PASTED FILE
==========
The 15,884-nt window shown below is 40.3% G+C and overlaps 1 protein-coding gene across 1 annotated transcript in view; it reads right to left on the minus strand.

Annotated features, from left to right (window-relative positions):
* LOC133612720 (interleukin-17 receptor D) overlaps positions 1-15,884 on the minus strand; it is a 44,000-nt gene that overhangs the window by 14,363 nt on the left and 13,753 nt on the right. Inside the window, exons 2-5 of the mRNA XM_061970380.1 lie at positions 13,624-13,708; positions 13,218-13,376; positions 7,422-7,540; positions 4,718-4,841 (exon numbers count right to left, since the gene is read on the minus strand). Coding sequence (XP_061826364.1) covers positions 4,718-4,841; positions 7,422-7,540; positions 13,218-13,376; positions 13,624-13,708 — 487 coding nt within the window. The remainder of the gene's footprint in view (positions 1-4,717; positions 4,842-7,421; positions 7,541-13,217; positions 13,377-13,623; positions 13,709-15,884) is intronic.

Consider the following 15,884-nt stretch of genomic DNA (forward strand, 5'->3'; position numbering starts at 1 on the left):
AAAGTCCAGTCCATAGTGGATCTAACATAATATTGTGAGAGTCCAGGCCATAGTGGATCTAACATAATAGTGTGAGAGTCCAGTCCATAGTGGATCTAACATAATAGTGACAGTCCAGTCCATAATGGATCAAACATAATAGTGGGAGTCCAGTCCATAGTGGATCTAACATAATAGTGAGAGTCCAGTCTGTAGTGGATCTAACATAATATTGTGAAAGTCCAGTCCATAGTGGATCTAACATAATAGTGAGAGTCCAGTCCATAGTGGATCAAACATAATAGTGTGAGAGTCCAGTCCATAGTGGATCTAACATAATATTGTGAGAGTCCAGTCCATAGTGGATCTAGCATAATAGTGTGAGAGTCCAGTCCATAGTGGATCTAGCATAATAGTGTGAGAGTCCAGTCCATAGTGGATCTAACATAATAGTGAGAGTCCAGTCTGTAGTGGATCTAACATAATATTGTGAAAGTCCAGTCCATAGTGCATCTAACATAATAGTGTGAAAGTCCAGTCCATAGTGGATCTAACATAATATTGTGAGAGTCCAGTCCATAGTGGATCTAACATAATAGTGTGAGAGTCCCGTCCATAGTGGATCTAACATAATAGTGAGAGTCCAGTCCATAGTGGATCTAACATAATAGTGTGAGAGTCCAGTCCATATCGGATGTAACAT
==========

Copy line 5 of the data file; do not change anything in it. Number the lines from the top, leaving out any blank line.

AAAGTCCAGTCCATAGTGGATCTAACATAATATTGTGAGAGTCCAGGCCATAGTGGATCTAACATAATAGTGTGAGAGTCCAGTCCATAGTGGATCTAACATAATAGTGACAGTCCAGTCCATAATGGATCAAACATAATAGTGGGAGTCCAGTCCATAGTGGATCTAACATAATAGTGAGAGTCCAGTCTGTAGTGGATCTAACATAATATTGTGAAAGTCCAGTCCATAGTGGATCTAACATAATAGTGAGAGTCCAGTCCATAGTGGATCAAACATAATAGTGTGAGAGTCCAGTCCATAGTGGATCTAACATAATATTGTGAGAGTCCAGTCCATAGTGGATCTAGCATAATAGTGTGAGAGTCCAGTCCATAGTGGATCTAGCATAATAGTGTGAGAGTCCAGTCCATAGTGGATCTAACATAATAGTGAGAGTCCAGTCTGTAGTGGATCTAACATAATATTGTGAAAGTCCAGTCCATAGTGCATCTAACATAATAGTGTGAAAGTCCAGTCCATAGTGGATCTAACATAATATTGTGAGAGTCCAGTCCATAGTGGATCTAACATAATAGTGTGAGAGTCCCGTCCATAGTGGATCTAACATAATAGTGAGAGTCCAGTCCATAGTGGATCTAACATAATAGTGTGAGAGTCCAGTCCATATCGGATGTAACAT